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Quote(s)

“Any sufficiently analyzed magic is indistinguishable from science.” - Girl Genius, by Kaja & Phil Foglio

"Any sufficiently advanced technology is indistinguishable from magic." - Arthur C. Clarke

Perspective, it's all about perspective ...

Friday, February 17, 2012

WRoE Update 1

The current edit pass on my WIP is officially terminated as of today, at page 80 of 119.  Version 1 goes to the trunk.

Why? 

I had a great idea for a plot change today.  I shall have Rori kidnapped by the main antagonist after all.  I rejected that back in November because I couldn't see a way for her to survive; thought the logical thing if he got his hands on her was to just kill her.  Now ... I can see a way.  It involves Our Hero busting his handsome butt, but he's good at that, and this time he may not end up with three cracked ribs and a fractured skull! 

Gotta give the guy some incentive ...

Tuesday, February 14, 2012

A Love Song for Valentine's Day

Gordon Lightfoot has long been one of my favorite singer/songwriters.  I will always love this one for the memories it brings ... Pussywillows, Cat-Tails.  Sadly there doesn't seem to be a video of him singing it. 


May it spark pleasant memories for you, too.  Or inspire you to create some new ones.

<3 

Kat

Saturday, February 11, 2012

I'm listening to ... Suzanne Vega AND Richard Thompson

Suzanne Vega's songs are often short stories.  Richard Thompson is one of the most accomplished guitarists evar.  Here he accompanies her.  (The third person on stage is Loudon Wainwright III.)



And here's Richard Thompson playing one of his most famous songs.  As he says, "a simple boy meets girl story, complicated somewhat by the presence of a motorcycle." (In case you haven't heard it before, it has a sad ending...)


I hope you enjoy their music as much as I do.

Tuesday, February 7, 2012

Happy Birthday, Mr. Dickens

Today is the 200th anniversary of Charles Dickens' birth.  We all recognize him as an author and can probably name at least one, if not more, of his books.  And those books have never gone out of print!  (If he'd been writing in the 1960's instead of the 1860's that might not be true.  But of course he'd have written different books under the influence of a different century, so it's comparing apples and penguins.)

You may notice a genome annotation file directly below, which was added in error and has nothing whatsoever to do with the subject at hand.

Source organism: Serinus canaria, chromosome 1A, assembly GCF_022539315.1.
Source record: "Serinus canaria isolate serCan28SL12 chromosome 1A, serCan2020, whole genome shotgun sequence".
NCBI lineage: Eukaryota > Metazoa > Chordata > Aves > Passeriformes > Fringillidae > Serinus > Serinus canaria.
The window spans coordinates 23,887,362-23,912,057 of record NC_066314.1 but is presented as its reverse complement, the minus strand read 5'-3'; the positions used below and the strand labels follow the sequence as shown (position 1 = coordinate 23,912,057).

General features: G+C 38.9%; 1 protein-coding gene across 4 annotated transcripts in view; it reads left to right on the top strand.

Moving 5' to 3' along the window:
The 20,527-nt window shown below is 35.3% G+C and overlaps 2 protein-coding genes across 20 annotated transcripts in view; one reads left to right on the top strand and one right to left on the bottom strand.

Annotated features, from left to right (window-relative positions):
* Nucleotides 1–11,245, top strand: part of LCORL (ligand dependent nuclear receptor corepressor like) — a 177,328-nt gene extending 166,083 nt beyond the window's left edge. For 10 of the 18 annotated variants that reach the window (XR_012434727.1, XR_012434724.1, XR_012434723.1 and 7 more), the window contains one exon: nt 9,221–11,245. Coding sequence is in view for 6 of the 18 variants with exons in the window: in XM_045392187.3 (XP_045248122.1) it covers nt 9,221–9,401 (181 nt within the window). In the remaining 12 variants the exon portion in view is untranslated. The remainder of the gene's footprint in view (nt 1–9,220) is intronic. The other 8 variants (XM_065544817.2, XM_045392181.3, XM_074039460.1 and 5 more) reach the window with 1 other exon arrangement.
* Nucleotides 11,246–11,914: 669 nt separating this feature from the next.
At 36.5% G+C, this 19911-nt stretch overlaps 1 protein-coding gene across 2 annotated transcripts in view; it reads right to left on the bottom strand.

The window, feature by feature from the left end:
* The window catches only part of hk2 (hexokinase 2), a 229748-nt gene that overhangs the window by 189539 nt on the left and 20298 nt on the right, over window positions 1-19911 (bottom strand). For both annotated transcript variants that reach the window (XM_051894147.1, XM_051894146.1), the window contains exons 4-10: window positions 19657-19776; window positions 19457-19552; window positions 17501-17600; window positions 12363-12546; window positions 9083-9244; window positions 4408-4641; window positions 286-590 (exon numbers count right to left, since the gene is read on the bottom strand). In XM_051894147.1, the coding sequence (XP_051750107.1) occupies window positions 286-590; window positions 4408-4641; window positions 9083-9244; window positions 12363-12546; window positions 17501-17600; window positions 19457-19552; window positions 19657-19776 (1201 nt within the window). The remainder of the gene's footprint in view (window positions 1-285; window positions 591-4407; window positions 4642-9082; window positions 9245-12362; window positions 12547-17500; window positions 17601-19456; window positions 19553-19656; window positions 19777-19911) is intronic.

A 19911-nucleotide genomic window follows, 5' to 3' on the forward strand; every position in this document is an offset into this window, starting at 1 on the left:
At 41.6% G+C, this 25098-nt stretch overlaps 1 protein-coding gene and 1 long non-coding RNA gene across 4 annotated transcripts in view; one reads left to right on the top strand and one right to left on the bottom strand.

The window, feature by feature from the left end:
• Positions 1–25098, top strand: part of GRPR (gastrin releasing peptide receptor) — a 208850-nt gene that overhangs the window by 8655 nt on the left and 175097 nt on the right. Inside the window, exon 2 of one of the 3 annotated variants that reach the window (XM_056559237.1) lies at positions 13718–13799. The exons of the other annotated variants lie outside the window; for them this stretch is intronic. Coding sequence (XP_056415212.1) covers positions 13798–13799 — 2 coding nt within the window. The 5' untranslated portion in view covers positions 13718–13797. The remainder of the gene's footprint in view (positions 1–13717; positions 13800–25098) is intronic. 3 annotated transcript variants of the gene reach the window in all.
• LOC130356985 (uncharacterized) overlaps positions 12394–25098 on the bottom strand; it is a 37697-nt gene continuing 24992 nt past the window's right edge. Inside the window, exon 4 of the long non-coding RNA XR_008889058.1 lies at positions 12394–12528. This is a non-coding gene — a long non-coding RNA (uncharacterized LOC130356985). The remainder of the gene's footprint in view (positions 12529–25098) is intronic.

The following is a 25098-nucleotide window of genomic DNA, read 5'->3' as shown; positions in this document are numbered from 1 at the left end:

In England, there is The World of Charles Dickens Theme Park.  Very cool. 


Each of his novels was hand-written, every draft! 
Hug your computer and give it chocolates...


(Dickens in 1858; photo from http://en.wikipedia.org/wiki/Charles_Dickens)



Monday, February 6, 2012

Our Blue Marble



NASA scientists have released a new picture of earth.  Remember those pictures from the moon of Earthrise?  Now we have satellites that can produce images of our home.

National Public Radio's program Science Friday has a video of how these images are compiled: 

Flora Lichtman of Science Friday narrates ...

The results are beautiful, but also useful.  Environmental scientists can use these satellite images to track changes in vegetation cover, ice cover, ocean productivity, and so much more.  They provide real time data on how our world is changing.

Thursday, February 2, 2012

WRoE

I was going to call this an update, but since it's my first post about the topic it's more of an introduction.  :-)  My writing friend Dixie designed her Writing Rules of Engagement (WRoE acronym, duh) as motivation to keep working on large projects.  The very condensed version of the rules:  work every day on The Project for a year (or until The Project is completed); set a daily minimum (time or word count); report your progress each month.

So this is my progress report for January.  The Project is my 2011 NaNoNovel.

I renamed characters so there weren’t so many with the same starting letters and named the companies that didn't have names yet.  [This Agency] and [That Agency] are gone from the text.  Then I reformatted the document (wider margins and 1 1/2 spacing) and printed about 20 pages to start.  Some editing just goes better for me on hard copy, and paper is easy to carry around.  That morning hour before work thing didn’t happen in January, but I took the hard copy with me and worked on my breaks and at lunch.  On my days off I tried to spend at least two hours each day working on it.  That’s when I typed in the changes from the hard copy and made additional adjustments.   

I put in 29 hours for the month, almost my one hour a day goal.  This edit pass I’ve been tightening the language, correcting verb tense issues (I tended to wander into present tense during the writing), adding some descriptions and identifying plot holes.  I have a list of the plot holes to make it easier for me when I start filling them. 

I’m on page 37 (of 118), almost one-third of the way through.  The word count was 53150 at the end of November; now it’s 51360. 

For February, I’ll keep the goal of 1 hour per day, and add the goal of finishing this edit pass.

So that's it.  Now you know how I spend my free time ...